Photo of Eric Hanushek
Eric A. Hanushek

Eric Hanushek, senior fellow at the Hoover Institution at Stanford University and a longtime Education Next contributor, is the 2021 recipient of the Yidan Foundation Prize for Education Research. The prize honors Hanushek’s work linking the fields of economics and education and comes with an award equivalent to nearly $4 million, half for research and half for the recipient. Andreas Schleicher, chair of the Yidan Prize committee, noted that Hanushek has made a wide range of education policy areas amenable to rigorous economic analysis, thereby connecting better learning outcomes to long-run economic and social progress. Education Next’s senior editor, Paul Peterson, recently spoke with Hanushek.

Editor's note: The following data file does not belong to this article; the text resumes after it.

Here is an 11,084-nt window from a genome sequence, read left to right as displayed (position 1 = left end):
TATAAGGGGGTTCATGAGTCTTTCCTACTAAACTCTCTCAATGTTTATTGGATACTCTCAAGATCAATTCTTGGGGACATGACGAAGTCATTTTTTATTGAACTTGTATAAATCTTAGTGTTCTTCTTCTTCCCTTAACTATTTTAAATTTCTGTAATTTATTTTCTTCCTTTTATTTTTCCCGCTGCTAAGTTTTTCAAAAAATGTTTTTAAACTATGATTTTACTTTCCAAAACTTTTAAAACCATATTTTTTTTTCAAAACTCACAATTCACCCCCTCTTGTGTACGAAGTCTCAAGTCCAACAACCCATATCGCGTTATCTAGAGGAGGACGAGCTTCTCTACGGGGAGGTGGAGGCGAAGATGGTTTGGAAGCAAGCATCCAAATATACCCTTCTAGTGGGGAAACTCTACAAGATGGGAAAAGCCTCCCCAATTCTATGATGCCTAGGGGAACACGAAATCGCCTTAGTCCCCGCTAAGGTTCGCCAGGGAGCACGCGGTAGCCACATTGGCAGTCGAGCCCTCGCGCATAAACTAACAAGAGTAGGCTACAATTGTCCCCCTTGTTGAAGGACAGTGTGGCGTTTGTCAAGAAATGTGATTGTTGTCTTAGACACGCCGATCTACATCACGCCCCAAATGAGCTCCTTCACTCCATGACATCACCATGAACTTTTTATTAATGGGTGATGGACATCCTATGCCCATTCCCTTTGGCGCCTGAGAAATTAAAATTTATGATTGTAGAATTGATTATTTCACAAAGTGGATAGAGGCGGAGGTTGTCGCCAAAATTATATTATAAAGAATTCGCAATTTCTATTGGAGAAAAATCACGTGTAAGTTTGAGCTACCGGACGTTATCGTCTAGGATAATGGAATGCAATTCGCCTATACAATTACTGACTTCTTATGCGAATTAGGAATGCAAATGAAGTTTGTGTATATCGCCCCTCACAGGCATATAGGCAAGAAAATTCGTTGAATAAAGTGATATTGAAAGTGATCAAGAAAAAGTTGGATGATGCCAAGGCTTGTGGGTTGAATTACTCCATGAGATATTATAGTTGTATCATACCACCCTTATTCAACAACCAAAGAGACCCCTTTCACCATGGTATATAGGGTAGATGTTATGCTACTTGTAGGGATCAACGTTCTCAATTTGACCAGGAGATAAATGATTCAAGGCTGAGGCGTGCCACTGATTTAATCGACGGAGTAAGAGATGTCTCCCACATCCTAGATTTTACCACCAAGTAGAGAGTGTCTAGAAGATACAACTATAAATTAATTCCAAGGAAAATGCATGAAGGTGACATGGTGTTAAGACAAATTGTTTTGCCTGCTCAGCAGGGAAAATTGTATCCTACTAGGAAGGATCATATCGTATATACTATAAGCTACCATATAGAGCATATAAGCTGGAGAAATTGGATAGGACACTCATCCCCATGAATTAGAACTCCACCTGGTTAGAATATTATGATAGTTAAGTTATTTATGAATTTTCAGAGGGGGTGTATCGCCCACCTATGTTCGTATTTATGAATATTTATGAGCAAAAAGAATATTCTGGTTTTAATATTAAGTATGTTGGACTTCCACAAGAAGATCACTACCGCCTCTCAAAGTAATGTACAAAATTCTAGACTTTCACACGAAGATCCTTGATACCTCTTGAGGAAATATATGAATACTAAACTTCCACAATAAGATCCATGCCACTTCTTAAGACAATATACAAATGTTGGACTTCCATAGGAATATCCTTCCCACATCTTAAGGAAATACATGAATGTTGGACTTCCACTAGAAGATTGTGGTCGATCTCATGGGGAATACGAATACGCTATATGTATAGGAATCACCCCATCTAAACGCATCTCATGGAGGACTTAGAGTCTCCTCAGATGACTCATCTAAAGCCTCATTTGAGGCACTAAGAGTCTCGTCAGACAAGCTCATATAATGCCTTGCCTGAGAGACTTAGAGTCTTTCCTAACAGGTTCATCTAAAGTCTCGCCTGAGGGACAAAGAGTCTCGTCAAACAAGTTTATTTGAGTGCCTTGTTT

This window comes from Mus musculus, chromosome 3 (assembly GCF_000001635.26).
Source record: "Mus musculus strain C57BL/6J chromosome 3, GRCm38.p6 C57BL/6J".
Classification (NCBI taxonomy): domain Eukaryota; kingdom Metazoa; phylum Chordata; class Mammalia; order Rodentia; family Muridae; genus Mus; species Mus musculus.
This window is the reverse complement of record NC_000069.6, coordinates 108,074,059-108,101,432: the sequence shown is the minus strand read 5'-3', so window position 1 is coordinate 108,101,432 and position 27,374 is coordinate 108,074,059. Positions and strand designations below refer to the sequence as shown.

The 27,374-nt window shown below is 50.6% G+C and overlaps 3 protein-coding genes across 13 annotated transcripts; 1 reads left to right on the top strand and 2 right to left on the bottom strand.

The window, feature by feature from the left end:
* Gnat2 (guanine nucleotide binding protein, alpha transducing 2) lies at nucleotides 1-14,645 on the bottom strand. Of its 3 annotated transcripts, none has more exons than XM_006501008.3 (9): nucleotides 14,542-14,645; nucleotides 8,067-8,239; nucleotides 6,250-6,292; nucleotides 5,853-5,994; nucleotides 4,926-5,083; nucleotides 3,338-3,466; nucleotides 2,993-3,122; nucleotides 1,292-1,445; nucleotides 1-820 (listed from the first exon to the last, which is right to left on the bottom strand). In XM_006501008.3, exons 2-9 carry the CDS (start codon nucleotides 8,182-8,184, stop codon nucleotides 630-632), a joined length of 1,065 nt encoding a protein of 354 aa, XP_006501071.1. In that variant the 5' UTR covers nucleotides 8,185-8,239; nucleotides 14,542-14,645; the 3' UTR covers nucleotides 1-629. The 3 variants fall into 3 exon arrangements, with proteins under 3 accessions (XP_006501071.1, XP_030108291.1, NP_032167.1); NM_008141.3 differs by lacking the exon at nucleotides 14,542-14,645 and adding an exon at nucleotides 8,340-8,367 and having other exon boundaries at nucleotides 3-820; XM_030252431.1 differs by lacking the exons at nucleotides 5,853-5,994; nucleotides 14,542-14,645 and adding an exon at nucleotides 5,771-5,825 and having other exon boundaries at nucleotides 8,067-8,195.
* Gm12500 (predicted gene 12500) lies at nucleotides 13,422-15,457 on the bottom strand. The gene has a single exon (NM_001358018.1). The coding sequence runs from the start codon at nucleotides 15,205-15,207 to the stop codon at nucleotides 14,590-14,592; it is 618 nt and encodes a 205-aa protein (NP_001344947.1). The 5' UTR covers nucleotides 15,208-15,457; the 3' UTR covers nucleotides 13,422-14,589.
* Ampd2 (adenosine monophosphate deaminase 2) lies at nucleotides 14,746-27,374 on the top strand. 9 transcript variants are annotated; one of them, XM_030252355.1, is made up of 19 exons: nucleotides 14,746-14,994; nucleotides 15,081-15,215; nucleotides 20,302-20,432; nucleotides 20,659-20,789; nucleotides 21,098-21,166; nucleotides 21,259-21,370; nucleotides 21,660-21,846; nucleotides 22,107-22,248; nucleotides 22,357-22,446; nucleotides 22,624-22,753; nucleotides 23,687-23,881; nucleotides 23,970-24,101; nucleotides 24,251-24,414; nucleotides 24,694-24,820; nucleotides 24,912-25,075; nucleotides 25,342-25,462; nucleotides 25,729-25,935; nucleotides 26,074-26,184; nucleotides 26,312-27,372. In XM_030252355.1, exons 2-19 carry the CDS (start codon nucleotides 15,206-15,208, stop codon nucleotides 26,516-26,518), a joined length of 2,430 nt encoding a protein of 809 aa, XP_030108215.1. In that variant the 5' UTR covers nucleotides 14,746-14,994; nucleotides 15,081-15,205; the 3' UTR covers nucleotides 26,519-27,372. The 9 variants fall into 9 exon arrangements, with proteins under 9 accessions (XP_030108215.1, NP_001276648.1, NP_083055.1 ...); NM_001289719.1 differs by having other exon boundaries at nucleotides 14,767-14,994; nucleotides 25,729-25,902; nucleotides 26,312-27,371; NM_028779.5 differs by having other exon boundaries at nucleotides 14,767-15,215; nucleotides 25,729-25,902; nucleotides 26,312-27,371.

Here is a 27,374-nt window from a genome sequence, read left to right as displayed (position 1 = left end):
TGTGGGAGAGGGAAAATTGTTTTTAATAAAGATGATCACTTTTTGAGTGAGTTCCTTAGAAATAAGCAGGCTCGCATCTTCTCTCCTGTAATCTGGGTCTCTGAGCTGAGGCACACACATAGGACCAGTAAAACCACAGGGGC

Paul Peterson: As an early pioneer in the economics of education, how do you assess the progress the field has made? Is the quality of the research today better than it was when you began?

Eric Hanushek: The quality has improved enormously, not just in the use of economics in education research, but in education research overall. Much of this is related to having better data about student outcomes and linking that data both to what goes on in schools and to household and family factors, and also linking performance data to subsequent gains in the labor market and national economy. With the
data that have become available, we have seen enormous progress in research—research that’s overturned a lot of strongly held beliefs.

If the quality of research has improved—the data, the analysis—does education research have a bigger policy impact today?